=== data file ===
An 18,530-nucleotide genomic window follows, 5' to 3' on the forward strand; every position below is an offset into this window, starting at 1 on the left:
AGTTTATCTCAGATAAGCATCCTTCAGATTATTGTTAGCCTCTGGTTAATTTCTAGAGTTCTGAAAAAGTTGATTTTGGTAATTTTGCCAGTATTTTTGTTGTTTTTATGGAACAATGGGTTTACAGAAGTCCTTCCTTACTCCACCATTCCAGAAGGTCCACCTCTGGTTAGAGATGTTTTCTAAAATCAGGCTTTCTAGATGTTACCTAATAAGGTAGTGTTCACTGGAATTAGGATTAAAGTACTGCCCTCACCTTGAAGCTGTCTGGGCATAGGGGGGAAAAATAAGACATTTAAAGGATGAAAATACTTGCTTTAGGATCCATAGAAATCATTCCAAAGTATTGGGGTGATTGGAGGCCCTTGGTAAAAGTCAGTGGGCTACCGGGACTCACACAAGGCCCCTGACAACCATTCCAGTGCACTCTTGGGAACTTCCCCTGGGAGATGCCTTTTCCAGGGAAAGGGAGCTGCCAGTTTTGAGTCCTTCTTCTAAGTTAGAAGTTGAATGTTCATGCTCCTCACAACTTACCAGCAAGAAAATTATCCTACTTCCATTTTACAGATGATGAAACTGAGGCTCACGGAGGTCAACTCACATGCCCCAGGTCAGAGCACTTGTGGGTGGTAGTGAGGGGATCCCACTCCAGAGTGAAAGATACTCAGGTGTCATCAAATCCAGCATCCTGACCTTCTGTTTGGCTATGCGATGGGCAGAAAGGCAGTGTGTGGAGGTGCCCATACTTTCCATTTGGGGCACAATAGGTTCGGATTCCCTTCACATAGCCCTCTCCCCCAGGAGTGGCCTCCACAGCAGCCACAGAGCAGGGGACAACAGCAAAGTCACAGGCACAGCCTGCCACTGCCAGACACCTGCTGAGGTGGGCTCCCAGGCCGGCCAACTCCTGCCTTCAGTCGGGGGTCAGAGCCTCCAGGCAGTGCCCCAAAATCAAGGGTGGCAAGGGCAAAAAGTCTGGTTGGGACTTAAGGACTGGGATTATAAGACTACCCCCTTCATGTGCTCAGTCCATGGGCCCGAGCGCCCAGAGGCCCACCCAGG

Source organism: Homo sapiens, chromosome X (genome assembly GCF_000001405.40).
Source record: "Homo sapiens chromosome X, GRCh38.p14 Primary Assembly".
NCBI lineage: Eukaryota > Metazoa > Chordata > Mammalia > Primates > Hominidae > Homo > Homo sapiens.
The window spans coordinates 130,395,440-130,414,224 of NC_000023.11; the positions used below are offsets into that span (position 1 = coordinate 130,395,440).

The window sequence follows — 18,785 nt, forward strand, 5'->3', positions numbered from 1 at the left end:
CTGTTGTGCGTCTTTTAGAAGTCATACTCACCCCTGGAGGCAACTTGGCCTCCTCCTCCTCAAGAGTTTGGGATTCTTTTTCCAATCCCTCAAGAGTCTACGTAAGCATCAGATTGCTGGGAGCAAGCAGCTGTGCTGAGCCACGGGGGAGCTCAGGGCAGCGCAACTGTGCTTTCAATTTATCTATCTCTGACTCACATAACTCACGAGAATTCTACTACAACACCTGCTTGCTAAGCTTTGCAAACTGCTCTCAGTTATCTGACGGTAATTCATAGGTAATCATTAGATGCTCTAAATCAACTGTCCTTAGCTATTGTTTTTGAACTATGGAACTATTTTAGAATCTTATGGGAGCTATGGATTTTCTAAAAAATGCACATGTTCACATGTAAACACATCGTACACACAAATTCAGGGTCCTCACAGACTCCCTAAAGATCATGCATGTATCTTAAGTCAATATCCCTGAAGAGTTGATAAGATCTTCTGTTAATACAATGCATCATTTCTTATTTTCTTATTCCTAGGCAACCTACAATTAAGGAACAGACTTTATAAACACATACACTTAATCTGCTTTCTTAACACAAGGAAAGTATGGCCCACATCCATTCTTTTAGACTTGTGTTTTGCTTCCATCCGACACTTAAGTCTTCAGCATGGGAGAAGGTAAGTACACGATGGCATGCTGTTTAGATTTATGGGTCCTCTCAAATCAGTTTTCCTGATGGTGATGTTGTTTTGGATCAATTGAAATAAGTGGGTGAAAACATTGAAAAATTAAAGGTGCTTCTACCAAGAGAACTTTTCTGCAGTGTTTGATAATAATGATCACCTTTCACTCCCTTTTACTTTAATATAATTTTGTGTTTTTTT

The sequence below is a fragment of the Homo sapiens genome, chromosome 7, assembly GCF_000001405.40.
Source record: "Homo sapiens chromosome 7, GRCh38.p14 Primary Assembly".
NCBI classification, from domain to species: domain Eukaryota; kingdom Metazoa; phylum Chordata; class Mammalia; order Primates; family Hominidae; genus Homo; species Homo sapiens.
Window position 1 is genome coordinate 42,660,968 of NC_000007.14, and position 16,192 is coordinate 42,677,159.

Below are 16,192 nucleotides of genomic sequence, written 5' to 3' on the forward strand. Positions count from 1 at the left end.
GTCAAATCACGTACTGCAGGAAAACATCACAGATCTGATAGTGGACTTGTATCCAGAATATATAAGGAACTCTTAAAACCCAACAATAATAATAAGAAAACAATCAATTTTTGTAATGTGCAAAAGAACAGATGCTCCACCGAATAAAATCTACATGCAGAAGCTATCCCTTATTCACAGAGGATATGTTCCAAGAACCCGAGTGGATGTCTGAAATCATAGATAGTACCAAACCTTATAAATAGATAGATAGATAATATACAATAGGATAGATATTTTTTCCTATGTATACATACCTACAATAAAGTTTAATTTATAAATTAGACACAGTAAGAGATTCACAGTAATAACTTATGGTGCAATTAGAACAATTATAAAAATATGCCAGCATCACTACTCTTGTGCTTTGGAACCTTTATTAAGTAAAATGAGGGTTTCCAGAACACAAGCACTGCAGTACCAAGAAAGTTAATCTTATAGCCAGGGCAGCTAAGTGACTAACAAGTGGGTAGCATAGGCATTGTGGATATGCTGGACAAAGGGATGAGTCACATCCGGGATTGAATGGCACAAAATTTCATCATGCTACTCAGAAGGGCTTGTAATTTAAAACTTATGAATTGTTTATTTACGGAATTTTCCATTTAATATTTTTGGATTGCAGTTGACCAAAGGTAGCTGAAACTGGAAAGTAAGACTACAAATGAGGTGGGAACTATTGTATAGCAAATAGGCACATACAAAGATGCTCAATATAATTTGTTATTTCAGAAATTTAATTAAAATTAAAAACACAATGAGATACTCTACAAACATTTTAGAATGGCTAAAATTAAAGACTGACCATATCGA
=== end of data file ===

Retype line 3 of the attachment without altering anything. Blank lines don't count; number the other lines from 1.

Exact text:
Source organism: Homo sapiens, chromosome X (genome assembly GCF_000001405.40).